About Islands: October 2011 Archives
It took me a few tries to wrap my head around this headline about a recent NOAA study:
Did you catch that? We often talk about the "worth" of coral reefs in terms of the revenue they can generate for local communities via fishing or tourism. But this is different. This is the amount of money Americans say they're willing to pay to ensure that Hawaii's reefs are safe and healthy.
The key point here is that the survey pool comprised "a representative sample of all US residents" -- meaning, it included tons of people who have never seen Hawaii's coral reefs and never will. They just like the idea that they exist!
In fact, when you look at per-household figures, it turns out they like it a lot.
The study breaks down coral reef conservation into two types: "Ecosystem-wide Protection & Restoration" and "Restoration after Localized Injuries." (That last one referring to fixing the damage caused by, say, wayward boats.) Put them together and the average amount a household is willing to pay is $287.62.
Sound like a lot? It is. Forgive the rough comparison, but say your household income is $50,000 (about the national median) and you're married with a kid. Two-hundred and eighty-seven dollars is more than you would pay in federal income taxes for everything other than Social Security and Medicare -- meaning national defense, health care, unemployment insurance, education, NASA, FEMA, Homeland Security, and so on, combined. And that's just for the coral reefs in Hawaii!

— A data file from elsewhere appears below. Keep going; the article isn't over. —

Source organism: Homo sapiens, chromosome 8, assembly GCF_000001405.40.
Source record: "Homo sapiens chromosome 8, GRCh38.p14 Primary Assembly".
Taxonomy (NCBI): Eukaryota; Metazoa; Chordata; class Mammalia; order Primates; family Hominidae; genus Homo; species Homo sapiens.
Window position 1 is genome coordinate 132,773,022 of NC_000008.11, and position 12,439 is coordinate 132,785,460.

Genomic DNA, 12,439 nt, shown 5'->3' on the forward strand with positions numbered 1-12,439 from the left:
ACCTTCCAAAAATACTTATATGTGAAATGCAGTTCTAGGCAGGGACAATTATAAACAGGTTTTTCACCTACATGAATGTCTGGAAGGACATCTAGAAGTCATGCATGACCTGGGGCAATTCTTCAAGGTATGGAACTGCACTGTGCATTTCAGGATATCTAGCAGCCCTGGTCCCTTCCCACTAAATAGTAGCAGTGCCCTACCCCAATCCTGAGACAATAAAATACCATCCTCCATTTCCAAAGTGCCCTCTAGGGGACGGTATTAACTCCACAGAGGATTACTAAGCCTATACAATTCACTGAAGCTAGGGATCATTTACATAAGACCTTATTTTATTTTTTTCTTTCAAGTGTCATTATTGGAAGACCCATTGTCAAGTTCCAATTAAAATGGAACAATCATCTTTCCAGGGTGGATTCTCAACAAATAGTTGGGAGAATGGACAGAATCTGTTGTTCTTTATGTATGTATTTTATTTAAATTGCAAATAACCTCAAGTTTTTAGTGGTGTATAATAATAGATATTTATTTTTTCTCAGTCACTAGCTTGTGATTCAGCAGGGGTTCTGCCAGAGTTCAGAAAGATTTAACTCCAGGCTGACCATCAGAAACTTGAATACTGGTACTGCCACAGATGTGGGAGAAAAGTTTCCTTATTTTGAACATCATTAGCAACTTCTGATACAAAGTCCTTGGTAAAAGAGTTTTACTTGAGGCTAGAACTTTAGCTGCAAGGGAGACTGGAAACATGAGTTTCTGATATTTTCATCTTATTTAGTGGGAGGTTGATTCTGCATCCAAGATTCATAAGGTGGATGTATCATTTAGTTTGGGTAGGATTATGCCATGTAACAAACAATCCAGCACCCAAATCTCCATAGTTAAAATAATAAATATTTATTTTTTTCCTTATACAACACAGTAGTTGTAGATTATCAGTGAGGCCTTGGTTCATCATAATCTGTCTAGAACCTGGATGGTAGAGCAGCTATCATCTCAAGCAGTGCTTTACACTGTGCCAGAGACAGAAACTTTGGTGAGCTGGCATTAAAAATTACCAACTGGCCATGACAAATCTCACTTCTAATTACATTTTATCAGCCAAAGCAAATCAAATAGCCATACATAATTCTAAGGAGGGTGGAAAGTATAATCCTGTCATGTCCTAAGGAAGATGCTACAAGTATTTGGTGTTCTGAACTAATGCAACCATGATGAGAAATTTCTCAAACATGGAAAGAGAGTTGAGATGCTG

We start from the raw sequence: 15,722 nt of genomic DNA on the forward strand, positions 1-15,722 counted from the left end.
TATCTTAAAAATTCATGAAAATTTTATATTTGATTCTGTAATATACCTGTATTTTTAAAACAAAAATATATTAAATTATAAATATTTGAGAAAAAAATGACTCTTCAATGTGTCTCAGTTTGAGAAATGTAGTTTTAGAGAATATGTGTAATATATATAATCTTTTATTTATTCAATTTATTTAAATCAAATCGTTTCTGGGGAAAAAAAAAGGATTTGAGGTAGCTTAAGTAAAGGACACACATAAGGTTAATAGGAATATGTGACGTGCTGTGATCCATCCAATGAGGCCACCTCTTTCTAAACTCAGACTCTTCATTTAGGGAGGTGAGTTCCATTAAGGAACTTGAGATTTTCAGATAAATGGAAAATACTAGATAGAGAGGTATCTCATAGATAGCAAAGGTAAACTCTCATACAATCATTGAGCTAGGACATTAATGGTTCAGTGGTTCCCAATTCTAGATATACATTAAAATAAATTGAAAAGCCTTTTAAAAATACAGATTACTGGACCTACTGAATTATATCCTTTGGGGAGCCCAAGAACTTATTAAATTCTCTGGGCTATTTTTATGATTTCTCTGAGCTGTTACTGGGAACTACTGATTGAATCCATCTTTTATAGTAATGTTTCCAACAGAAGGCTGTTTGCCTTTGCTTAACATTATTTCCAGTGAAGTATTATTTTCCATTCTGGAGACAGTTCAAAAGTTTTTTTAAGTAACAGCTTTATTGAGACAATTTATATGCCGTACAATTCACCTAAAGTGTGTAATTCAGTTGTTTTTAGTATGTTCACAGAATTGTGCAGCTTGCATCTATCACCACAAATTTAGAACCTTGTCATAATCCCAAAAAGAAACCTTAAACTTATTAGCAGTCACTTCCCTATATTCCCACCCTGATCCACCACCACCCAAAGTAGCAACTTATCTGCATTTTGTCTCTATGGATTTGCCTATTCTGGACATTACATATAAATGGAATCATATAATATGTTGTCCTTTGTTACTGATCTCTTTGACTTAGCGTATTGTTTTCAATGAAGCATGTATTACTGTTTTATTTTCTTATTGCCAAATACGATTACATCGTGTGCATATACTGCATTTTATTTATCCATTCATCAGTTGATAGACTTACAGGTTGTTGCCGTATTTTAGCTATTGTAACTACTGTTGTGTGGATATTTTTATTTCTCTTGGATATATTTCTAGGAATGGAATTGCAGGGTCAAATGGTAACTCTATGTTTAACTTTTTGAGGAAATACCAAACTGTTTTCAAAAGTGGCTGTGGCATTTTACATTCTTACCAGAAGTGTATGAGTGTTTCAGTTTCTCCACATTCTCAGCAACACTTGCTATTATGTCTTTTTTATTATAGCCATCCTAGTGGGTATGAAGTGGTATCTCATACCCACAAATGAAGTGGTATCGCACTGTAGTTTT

Who knows if these households are truly prepared to pony up $287 in the name of reef conservation. But even if the number is inflated, it suggests something quite interesting: it may be easy for us to not think about conservation, but it's apparently very difficult for us to choose inaction... so long as we're asked to choose something.
We just got this GLOWING update via email from our field rep in Indonesia about the 99,000-acre marine reserve off the coast of Daram Island. (Seacology is funding the construction of a community center in nearby Fafanlap village in exchange for their support of the reserve)
It was so great we just had to share:
The last time I dived this site was with the Seacology trip in 2007 and while it was spectacular four years ago, the reef has exploded with fish life since then. For the first time we saw schools of Napoleon wrasse, blacktip sharks and aggregations of big grouper, all of which seem to have been locally extinct on most Indonesian reefs for over a decade. There were so many fish on this dive that our heads were spinning. I was emphatically pointing one way and Mark was emphatically pointing another way the whole dive. I came out of that dive exhilarated and full of joy and hope that other reefs in the Misool area, with continued protection, will also look like Fafanlap in just a few short years. If they do, I can foresee that S.E. Misool will have THE best diving in the world, hands down.